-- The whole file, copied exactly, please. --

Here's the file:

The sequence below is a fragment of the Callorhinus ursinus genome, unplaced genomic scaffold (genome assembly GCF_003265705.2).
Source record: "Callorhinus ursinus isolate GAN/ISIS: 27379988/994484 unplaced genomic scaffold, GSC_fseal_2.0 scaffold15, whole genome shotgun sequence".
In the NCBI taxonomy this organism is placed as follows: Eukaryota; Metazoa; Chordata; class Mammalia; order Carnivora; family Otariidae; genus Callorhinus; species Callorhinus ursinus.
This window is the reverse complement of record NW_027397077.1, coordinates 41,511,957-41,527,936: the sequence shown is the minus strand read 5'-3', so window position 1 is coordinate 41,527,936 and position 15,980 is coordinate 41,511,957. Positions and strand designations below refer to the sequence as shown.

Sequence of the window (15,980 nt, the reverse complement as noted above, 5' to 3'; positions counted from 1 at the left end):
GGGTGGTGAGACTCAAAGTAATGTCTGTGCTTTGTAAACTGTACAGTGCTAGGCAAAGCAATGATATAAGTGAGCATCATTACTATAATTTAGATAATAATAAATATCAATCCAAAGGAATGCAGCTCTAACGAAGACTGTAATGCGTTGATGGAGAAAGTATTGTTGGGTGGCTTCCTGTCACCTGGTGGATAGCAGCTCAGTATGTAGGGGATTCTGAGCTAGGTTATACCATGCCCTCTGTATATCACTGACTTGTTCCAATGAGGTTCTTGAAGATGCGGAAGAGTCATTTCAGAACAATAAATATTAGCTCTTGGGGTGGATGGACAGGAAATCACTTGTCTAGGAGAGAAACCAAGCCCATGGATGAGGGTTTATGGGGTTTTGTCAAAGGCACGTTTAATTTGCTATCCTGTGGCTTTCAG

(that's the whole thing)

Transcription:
The sequence below is a fragment of the Callorhinus ursinus genome, unplaced genomic scaffold (genome assembly GCF_003265705.2).
Source record: "Callorhinus ursinus isolate GAN/ISIS: 27379988/994484 unplaced genomic scaffold, GSC_fseal_2.0 scaffold15, whole genome shotgun sequence".
In the NCBI taxonomy this organism is placed as follows: Eukaryota; Metazoa; Chordata; class Mammalia; order Carnivora; family Otariidae; genus Callorhinus; species Callorhinus ursinus.
This window is the reverse complement of record NW_027397077.1, coordinates 41,511,957-41,527,936: the sequence shown is the minus strand read 5'-3', so window position 1 is coordinate 41,527,936 and position 15,980 is coordinate 41,511,957. Positions and strand designations below refer to the sequence as shown.

Sequence of the window (15,980 nt, the reverse complement as noted above, 5' to 3'; positions counted from 1 at the left end):
GGGTGGTGAGACTCAAAGTAATGTCTGTGCTTTGTAAACTGTACAGTGCTAGGCAAAGCAATGATATAAGTGAGCATCATTACTATAATTTAGATAATAATAAATATCAATCCAAAGGAATGCAGCTCTAACGAAGACTGTAATGCGTTGATGGAGAAAGTATTGTTGGGTGGCTTCCTGTCACCTGGTGGATAGCAGCTCAGTATGTAGGGGATTCTGAGCTAGGTTATACCATGCCCTCTGTATATCACTGACTTGTTCCAATGAGGTTCTTGAAGATGCGGAAGAGTCATTTCAGAACAATAAATATTAGCTCTTGGGGTGGATGGACAGGAAATCACTTGTCTAGGAGAGAAACCAAGCCCATGGATGAGGGTTTATGGGGTTTTGTCAAAGGCACGTTTAATTTGCTATCCTGTGGCTTTCAG